Laws and regulations
On this page we summarise the important laws and regulations that encompasses a death and a funeral. If you would like laws and regulations described in more detail you can download the folder ”Dödsfall i ett mångkulturellt samhälle” [Death in a multicultural society].
People included in the Swedish population register are paying a compulsory burial fee via their income tax. It covers some of the costs of a death, e.g. a burial plot for 25 years, interment/cremation and some transportation. Other costs are paid by the estate.
Funeral ombudsmen are appointed by the County Administrative Board in every Swedish county and municipality and represent people who are not members of the Church of Sweden. Their tasks include ensuring that burial plots are available to people who are not members of the Church of Sweden within a reasonable distance from their home parishes.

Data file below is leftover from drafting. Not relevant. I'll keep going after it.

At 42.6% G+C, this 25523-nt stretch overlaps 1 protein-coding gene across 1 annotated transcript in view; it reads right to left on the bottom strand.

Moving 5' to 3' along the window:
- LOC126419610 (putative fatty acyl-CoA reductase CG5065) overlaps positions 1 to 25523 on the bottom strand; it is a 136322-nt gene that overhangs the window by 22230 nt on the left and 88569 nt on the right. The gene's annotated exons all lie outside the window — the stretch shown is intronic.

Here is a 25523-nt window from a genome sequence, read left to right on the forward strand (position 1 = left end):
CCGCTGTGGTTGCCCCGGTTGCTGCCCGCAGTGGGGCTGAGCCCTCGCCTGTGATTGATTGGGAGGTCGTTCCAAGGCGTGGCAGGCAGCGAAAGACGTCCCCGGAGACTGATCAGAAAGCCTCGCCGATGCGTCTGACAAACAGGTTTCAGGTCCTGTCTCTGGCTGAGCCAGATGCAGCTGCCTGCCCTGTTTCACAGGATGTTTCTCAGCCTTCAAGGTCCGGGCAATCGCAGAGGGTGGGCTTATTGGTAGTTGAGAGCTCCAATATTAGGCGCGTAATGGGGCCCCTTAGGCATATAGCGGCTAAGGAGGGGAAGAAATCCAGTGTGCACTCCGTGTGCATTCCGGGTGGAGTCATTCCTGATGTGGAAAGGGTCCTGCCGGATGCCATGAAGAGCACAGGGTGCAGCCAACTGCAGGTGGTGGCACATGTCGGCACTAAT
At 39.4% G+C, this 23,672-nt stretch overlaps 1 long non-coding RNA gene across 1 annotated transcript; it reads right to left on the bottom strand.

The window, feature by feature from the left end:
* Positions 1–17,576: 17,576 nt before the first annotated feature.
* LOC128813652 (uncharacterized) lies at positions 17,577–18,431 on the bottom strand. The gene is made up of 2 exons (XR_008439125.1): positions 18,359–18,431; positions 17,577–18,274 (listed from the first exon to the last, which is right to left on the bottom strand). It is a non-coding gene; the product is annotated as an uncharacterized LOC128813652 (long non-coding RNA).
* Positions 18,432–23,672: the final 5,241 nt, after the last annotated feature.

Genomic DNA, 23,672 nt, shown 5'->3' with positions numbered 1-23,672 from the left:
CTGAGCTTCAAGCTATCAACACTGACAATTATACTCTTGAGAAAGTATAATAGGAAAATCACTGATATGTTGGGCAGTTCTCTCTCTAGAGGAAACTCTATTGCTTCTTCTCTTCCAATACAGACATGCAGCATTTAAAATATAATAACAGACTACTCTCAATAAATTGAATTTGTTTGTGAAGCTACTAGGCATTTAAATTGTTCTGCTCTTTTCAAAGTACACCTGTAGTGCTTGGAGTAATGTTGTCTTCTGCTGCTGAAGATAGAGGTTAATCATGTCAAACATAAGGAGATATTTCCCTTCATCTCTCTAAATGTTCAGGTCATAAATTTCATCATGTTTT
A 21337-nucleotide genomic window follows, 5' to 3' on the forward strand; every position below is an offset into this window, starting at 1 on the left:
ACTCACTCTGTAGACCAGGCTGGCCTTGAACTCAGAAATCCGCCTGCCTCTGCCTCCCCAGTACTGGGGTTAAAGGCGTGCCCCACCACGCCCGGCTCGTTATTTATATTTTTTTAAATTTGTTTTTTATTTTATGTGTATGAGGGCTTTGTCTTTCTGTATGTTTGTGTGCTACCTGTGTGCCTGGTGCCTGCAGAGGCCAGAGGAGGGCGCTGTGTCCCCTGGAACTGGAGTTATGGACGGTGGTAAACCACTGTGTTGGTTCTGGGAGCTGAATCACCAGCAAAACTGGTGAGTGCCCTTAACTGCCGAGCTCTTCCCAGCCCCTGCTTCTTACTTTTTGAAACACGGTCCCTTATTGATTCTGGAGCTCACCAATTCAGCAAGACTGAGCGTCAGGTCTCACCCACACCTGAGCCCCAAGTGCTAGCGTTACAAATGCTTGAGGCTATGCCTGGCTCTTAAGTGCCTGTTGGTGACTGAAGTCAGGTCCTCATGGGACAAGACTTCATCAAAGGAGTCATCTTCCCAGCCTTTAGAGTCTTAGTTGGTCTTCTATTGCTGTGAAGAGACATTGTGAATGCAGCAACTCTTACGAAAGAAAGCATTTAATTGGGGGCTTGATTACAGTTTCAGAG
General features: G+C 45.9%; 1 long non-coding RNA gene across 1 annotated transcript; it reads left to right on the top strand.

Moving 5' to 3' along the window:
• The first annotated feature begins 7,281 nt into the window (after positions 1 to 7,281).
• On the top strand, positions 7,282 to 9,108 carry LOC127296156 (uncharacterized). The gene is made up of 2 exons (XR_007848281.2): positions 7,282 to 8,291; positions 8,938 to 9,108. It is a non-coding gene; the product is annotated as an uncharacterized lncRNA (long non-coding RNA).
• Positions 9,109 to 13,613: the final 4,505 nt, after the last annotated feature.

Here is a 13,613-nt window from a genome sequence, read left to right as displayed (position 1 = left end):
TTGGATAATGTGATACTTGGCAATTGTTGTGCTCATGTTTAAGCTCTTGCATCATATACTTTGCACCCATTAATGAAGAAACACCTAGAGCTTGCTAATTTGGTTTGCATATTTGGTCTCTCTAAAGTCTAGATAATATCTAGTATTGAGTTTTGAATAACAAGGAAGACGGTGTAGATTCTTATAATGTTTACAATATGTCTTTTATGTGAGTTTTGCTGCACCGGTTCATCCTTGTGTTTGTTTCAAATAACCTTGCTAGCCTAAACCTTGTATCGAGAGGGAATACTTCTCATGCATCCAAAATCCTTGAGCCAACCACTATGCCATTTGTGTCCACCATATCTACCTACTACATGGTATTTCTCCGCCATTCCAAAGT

By Swedish law, the wishes of the deceased concerning funeral arrangements must be followed, as far as possible.
After the death
The County Council/Municipality are responsible for arranging transportation of the deceased person to a mortuary.
If the person died at home, a doctor must always come to the home to register the death.
The transportation from the home to the mortuary is often arranged by the firm of undertakers which have staff on duty around the clock.
Interment or cremation shall take place within a month from the date of death. The authorities shall be notified of the death by a doctor verifying the death and sending a death certificate to the national registration.
The wishes of the deceased always applies in terms of organ donation. If the wishes are not known but it can be supposed that a procedure would be in conflict with the deceased’s position, no procedure may be carried out.
When a person passes away an estate inventory shall be carried out within three months. Us here at E Nilssons can help you with this as well. Simply put an estate inventory is a list of the estate’s assets, debts and parties to the estate.
The estate inventory is registered with the Swedish Tax Agency and forms the basis of matters including who has the right to inherit the deceased.